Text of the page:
Coal mining in the Black Country

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Coal mining played an important part in the history of the Black Country, an area of the United Kingdom. It was the basis for the area's industrial development. Without coal there was no power for its industries.

In the nineteenth century commentators spoke of this region as a great coalfield, and of the earth turned inside out by all the mining activity. However, the mines were not the large scale operations that we know of today. They were small rough and ready pits similar to the Racecourse Colliery at Black Country Living Museum. There were as many as five or six hundred small pits like this in the Black Country.[1]

Coal Mine Beginnings[edit]

A small pit like the Racecourse Colliery would usually start up in the following way: a few men would get together and rent the mineral rights from whoever owned them; in this area that was usually the Earl of Dudley. This gave them the right to mine a few acres of land for whatever minerals lay under the ground, rather like an underground small-holding. These would be working men, probably miners themselves, who had saved the money from their wages to make this small investment. Alternatively, the Earl of Dudley could mine the coal himself and appoint an agent or a manager to run his pit for him.[2]

The first stage of opening the mine was to dig the shaft. Initially a small makeshift frame would be used to shift the spoil, but as the shaft grew deeper a proper head frame would be erected over it with a winch to raise and lower the bowk. This was eventually replaced by a cage.

A sinking winding engine would be established in a temporary corrugated iron engine house very similar to the one onsite at the Black Country Living Museum. The sinking winder, powered by a steam engine, was used to re-open a shaft at the Black Country Living Museum in the same way that 90 or 100 years ago they would have opened a new shaft. The miners digging out the shaft were lowered down in the bowk. The bowk then removed the spoil as it was dug out, and the circular shaft was lined with brickwork.[3]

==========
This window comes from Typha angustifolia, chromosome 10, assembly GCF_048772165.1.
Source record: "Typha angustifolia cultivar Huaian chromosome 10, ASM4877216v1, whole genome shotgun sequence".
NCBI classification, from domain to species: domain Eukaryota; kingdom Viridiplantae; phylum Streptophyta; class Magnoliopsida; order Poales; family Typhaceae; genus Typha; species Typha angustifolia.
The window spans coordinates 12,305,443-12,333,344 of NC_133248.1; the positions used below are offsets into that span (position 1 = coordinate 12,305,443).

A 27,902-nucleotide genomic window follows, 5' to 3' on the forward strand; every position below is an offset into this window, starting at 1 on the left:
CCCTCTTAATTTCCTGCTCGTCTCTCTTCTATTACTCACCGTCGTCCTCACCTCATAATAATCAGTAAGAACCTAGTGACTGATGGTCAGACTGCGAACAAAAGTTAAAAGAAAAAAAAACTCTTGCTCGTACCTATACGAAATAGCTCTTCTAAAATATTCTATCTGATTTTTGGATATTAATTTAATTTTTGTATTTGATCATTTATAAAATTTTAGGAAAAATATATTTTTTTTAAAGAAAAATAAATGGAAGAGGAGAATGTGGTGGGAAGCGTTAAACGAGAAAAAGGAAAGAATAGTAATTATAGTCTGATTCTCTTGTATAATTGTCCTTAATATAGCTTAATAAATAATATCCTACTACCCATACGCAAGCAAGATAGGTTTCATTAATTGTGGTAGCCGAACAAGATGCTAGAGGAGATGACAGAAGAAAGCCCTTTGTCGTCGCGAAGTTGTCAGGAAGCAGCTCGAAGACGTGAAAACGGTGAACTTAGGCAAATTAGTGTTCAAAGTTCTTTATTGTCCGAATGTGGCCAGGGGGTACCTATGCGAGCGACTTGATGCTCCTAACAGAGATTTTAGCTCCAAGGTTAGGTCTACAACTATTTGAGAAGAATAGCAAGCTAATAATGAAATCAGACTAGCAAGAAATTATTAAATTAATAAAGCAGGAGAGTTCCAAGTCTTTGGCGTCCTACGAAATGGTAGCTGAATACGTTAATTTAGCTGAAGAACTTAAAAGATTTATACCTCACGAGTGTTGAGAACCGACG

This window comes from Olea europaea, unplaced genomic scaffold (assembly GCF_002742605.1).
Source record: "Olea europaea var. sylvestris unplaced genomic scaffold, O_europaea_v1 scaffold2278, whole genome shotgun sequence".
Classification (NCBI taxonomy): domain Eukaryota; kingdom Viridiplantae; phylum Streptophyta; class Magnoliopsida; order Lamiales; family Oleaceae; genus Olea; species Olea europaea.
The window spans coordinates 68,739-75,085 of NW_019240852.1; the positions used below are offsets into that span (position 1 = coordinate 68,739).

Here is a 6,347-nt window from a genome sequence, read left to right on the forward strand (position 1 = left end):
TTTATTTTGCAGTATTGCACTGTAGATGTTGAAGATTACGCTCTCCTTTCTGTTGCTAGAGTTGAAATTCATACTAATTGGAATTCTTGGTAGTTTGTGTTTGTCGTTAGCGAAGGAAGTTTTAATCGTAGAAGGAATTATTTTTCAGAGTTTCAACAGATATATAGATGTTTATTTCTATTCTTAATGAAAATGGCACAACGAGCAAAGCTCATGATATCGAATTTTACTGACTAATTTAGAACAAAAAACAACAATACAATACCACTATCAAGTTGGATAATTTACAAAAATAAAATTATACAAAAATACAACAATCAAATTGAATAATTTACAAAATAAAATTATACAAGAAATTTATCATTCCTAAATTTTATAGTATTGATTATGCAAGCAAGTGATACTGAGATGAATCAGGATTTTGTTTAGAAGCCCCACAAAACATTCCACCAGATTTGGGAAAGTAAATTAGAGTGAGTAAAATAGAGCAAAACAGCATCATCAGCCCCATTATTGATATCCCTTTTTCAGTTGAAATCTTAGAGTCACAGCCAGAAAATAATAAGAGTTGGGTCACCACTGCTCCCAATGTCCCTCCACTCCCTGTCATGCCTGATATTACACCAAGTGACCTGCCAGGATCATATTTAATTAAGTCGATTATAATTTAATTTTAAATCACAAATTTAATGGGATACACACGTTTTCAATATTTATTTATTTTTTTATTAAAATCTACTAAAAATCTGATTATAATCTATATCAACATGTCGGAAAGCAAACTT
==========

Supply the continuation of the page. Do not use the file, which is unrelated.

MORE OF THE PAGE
The spoil from the shaft was emptied into the tipping wagon which was then pushed along the spoil heap on the tracks to the end where it was tipped off, thus forming the characteristic 'finger' spoil heaps of most small Black country pits. The rocky waste and clay was known as 'tocky'. The machine also on the rails behind the spoil wagon is an early electrical coal cutter the arm extending from the front moved through an arc and cut a corresponding arc in the coal seam which then allowed the coal to drop down in big lumps. One the shaft was established the sinking engine would either be dismantled and sold on or kept to use in an emergency.[4]

Useful Facts[edit]

  • There were two basic wage rates one for thick coal and one for thin coal.
  • The difference was normally 1/-. This extra shilling was a kind of danger money for the thick coal miners
  • A daily wage for thick coal miners in 1842 was 2s 4d (2/4). and in 1845 it was 4s (4/-)
  • By 1873 a daily wage for thick coal was 5/6d
  • By 1842, Pay for a boy running the gin horse was 2/6 per week
  • Until the early 1870s a normal day's stint was 12 hours with a 60-minute drink hour. If working six days this would equal a sixty-six-hour week.[5]

References[edit]

  1. ^ Black Country Living Museum. Coal Mining Notes. Dudley: Black Country Living Museum. 
  2. ^ Black Country Living Museum. Coal Mining Notes. Dudley: Black Country Living Museum. 
  3. ^ Black Country Living Museum. Coal Mining Notes. Dudley: Black Country Living Museum. 
  4. ^ Black Country Living Museum. Coal Mining Notes. Dudley: Black Country Living Museum. 
  5. ^ Black Country Living Museum. Coal Mining Notes. Dudley: Black Country Living Museum.